The state of Minnesota filed suit against the federal government last week, alleging that payment rates to the state's Medicare HMOs are so low that they discriminate against beneficiaries and taxpayers.
The lawsuit, filed Nov. 17 in U.S. District Court in Minneapolis, is believed to be the first legal challenge by a state to geographic disparities in Medicare payment rates for managed-care plans.
The lawsuit contends Medicare reimbursement formulas punish states like Minnesota that have had historically low medical costs.
For example, the 1999 per-member-per-month reimbursement rate in Broward County, Fla., was almost $677 compared with a monthly reimbursement rate of just $394 in Dakota County, Minn., and $422 in Hennepin County, Minn., where Minneapolis is located.
The low reimbursement rates mean Minnesota residents pay higher premiums and greater out-of-pocket costs while receiving fewer benefits than people enrolled in Medicare managed care elsewhere, according to the lawsuit (See chart).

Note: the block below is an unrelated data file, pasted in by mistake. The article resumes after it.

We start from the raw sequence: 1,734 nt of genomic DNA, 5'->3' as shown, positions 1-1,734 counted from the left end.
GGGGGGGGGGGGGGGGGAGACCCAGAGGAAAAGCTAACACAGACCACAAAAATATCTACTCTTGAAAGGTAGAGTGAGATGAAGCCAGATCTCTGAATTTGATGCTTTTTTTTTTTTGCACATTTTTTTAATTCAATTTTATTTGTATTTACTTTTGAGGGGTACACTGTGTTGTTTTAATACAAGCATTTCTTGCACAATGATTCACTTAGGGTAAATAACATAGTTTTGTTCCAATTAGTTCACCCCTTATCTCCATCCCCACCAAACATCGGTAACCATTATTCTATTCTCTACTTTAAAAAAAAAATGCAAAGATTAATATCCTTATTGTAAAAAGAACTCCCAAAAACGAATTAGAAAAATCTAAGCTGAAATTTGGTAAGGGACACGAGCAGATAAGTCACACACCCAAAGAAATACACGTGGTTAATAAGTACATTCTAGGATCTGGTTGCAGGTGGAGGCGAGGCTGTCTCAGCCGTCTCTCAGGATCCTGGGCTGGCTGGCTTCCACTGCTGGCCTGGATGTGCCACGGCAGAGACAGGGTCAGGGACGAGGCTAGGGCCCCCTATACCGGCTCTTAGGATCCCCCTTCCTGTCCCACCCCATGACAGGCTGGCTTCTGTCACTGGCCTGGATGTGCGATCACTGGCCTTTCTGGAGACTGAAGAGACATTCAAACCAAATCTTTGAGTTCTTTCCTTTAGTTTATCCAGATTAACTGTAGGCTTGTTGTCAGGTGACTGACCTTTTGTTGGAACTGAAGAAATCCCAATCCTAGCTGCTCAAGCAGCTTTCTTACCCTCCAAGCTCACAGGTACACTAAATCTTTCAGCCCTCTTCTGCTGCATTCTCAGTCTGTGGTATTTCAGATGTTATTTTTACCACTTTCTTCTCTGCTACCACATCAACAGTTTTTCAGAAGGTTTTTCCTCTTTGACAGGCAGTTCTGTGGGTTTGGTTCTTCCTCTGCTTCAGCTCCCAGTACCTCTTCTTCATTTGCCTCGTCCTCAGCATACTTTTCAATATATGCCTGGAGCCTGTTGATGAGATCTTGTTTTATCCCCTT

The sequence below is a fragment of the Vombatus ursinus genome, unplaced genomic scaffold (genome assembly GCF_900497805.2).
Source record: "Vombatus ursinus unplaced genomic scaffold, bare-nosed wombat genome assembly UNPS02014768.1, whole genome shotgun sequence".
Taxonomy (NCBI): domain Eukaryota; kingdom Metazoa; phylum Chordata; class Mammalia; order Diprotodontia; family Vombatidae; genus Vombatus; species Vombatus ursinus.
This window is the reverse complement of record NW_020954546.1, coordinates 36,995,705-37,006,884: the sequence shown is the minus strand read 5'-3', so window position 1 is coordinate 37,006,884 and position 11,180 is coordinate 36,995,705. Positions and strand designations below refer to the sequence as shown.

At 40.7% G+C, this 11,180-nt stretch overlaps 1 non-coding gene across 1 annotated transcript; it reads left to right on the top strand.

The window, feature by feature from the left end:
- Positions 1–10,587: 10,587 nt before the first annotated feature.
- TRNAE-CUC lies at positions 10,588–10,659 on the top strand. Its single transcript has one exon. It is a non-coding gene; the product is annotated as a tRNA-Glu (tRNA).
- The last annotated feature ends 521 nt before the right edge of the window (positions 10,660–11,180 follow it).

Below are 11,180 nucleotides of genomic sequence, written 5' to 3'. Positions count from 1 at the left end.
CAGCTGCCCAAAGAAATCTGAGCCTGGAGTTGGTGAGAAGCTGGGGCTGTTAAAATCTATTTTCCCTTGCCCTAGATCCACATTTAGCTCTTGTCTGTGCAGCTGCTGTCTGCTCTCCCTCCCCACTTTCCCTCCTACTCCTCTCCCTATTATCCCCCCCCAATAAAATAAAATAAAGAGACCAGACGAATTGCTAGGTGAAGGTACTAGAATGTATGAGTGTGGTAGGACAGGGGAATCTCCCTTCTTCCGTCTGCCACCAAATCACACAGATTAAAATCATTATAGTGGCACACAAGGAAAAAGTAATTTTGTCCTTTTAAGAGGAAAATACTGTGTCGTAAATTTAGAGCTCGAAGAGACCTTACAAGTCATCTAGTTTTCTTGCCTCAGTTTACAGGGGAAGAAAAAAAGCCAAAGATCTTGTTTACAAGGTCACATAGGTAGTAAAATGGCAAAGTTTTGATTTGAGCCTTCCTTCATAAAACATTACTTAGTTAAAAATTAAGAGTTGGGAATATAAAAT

"What this suit demonstrates is that government needs to take the steps necessary to make this program viable across the country," said Susan Pisano, spokeswoman for the American Association of Health Plans.
The named plaintiffs in the case are the Minnesota attorney general, a Minnesota seniors advocacy group and Mary Sarno, a 72-year-old Medicare beneficiary who lives in Florida. Sarno wants to move to Minnesota to be near her daughter but says she can't because the Medicare managed-care coverage there isn't as good as in Florida.
HHS, whose secretary, Donna Shalala, is a named defendant in the suit, released a statement on the lawsuit from Robert Berenson, M.D., director of the center for health plans and providers at HCFA.
Berenson said the variations in payment rates are legal and appropriate to ensure high-quality care for Medicare beneficiaries enrolled in HMOs.
The state is asking the court to stop the Medicare funding disparities. It also is seeking compensation for costs of the lawsuit and "other such relief as this court may deem just and proper."